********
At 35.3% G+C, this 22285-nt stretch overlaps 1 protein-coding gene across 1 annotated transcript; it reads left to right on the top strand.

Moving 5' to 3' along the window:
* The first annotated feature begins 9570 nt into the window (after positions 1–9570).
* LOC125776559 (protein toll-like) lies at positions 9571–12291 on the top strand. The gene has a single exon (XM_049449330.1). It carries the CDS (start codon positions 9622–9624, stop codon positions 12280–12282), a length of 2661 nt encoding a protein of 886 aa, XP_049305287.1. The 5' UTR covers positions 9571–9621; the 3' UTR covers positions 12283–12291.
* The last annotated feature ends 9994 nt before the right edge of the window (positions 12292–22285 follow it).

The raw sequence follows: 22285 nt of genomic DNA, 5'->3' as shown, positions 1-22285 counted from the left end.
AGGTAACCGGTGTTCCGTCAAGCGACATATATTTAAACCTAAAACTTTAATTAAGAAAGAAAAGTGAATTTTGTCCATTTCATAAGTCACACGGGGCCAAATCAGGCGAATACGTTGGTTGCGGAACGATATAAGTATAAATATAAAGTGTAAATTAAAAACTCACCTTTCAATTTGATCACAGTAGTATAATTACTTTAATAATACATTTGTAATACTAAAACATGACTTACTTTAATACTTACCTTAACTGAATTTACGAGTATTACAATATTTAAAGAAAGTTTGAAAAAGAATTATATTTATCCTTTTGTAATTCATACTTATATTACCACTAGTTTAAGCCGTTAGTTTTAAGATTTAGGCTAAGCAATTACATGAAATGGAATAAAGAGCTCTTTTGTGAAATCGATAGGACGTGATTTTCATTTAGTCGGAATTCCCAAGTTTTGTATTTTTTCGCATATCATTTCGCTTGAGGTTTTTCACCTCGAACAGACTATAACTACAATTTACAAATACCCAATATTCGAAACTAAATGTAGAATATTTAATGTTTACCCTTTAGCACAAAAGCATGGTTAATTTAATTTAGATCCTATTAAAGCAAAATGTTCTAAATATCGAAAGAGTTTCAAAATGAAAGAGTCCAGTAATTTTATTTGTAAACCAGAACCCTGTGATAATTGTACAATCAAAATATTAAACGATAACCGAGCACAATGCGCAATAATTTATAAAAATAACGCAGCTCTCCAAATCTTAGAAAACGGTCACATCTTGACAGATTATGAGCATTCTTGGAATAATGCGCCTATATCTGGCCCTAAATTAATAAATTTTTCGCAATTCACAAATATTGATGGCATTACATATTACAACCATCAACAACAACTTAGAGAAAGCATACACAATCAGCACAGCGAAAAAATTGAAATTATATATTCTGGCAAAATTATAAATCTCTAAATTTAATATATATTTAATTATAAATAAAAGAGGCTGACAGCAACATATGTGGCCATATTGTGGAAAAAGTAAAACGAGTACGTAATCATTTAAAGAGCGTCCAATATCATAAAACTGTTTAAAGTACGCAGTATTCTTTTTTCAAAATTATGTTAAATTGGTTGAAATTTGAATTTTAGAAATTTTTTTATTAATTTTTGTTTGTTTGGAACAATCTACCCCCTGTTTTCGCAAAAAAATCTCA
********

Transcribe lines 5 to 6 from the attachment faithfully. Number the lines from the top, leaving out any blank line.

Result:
* The last annotated feature ends 9994 nt before the right edge of the window (positions 12292–22285 follow it).

The raw sequence follows: 22285 nt of genomic DNA, 5'->3' as shown, positions 1-22285 counted from the left end.